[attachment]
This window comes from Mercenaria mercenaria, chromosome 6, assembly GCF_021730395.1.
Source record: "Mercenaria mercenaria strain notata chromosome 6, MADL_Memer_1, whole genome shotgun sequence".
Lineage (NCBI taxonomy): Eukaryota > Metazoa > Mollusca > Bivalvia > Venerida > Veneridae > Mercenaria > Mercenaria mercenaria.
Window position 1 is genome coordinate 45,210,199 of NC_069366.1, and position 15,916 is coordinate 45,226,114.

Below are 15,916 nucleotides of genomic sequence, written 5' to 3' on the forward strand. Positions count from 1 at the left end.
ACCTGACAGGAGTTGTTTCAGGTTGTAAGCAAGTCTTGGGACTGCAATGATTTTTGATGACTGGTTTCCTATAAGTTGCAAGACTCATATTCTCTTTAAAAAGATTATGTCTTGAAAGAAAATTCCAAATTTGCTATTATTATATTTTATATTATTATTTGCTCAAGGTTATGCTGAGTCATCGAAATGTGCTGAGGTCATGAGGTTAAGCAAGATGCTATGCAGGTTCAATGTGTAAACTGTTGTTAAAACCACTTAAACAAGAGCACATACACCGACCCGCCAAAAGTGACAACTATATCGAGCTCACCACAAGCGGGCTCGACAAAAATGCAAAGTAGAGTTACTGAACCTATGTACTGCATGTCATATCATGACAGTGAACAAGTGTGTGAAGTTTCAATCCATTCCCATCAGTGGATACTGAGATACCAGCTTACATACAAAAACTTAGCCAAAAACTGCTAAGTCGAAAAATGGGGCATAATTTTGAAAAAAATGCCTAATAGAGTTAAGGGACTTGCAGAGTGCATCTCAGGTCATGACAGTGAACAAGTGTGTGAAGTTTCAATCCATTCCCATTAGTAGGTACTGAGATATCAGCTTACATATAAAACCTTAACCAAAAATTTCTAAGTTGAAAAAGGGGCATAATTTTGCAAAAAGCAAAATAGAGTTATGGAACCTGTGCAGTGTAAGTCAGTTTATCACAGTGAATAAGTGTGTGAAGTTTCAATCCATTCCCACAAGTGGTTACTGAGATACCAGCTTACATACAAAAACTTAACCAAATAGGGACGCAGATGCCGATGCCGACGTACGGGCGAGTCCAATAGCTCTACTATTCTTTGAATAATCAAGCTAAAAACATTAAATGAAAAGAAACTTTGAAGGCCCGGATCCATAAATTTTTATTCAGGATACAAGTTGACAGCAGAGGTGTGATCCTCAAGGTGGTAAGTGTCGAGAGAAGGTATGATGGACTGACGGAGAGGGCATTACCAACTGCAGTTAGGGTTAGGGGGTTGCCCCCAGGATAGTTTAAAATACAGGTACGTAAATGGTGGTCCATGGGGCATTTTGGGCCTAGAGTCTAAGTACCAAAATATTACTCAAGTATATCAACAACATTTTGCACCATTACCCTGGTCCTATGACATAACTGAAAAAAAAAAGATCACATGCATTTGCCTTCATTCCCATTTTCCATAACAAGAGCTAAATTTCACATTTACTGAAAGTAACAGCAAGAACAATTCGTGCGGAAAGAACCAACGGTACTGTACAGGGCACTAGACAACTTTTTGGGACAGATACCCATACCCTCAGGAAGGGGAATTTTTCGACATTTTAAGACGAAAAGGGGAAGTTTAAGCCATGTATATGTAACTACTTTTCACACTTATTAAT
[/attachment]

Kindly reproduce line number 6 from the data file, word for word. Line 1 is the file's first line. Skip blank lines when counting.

ACCTGACAGGAGTTGTTTCAGGTTGTAAGCAAGTCTTGGGACTGCAATGATTTTTGATGACTGGTTTCCTATAAGTTGCAAGACTCATATTCTCTTTAAAAAGATTATGTCTTGAAAGAAAATTCCAAATTTGCTATTATTATATTTTATATTATTATTTGCTCAAGGTTATGCTGAGTCATCGAAATGTGCTGAGGTCATGAGGTTAAGCAAGATGCTATGCAGGTTCAATGTGTAAACTGTTGTTAAAACCACTTAAACAAGAGCACATACACCGACCCGCCAAAAGTGACAACTATATCGAGCTCACCACAAGCGGGCTCGACAAAAATGCAAAGTAGAGTTACTGAACCTATGTACTGCATGTCATATCATGACAGTGAACAAGTGTGTGAAGTTTCAATCCATTCCCATCAGTGGATACTGAGATACCAGCTTACATACAAAAACTTAGCCAAAAACTGCTAAGTCGAAAAATGGGGCATAATTTTGAAAAAAATGCCTAATAGAGTTAAGGGACTTGCAGAGTGCATCTCAGGTCATGACAGTGAACAAGTGTGTGAAGTTTCAATCCATTCCCATTAGTAGGTACTGAGATATCAGCTTACATATAAAACCTTAACCAAAAATTTCTAAGTTGAAAAAGGGGCATAATTTTGCAAAAAGCAAAATAGAGTTATGGAACCTGTGCAGTGTAAGTCAGTTTATCACAGTGAATAAGTGTGTGAAGTTTCAATCCATTCCCACAAGTGGTTACTGAGATACCAGCTTACATACAAAAACTTAACCAAATAGGGACGCAGATGCCGATGCCGACGTACGGGCGAGTCCAATAGCTCTACTATTCTTTGAATAATCAAGCTAAAAACATTAAATGAAAAGAAACTTTGAAGGCCCGGATCCATAAATTTTTATTCAGGATACAAGTTGACAGCAGAGGTGTGATCCTCAAGGTGGTAAGTGTCGAGAGAAGGTATGATGGACTGACGGAGAGGGCATTACCAACTGCAGTTAGGGTTAGGGGGTTGCCCCCAGGATAGTTTAAAATACAGGTACGTAAATGGTGGTCCATGGGGCATTTTGGGCCTAGAGTCTAAGTACCAAAATATTACTCAAGTATATCAACAACATTTTGCACCATTACCCTGGTCCTATGACATAACTGAAAAAAAAAAGATCACATGCATTTGCCTTCATTCCCATTTTCCATAACAAGAGCTAAATTTCACATTTACTGAAAGTAACAGCAAGAACAATTCGTGCGGAAAGAACCAACGGTACTGTACAGGGCACTAGACAACTTTTTGGGACAGATACCCATACCCTCAGGAAGGGGAATTTTTCGACATTTTAAGACGAAAAGGGGAAGTTTAAGCCATGTATATGTAACTACTTTTCACACTTATTAAT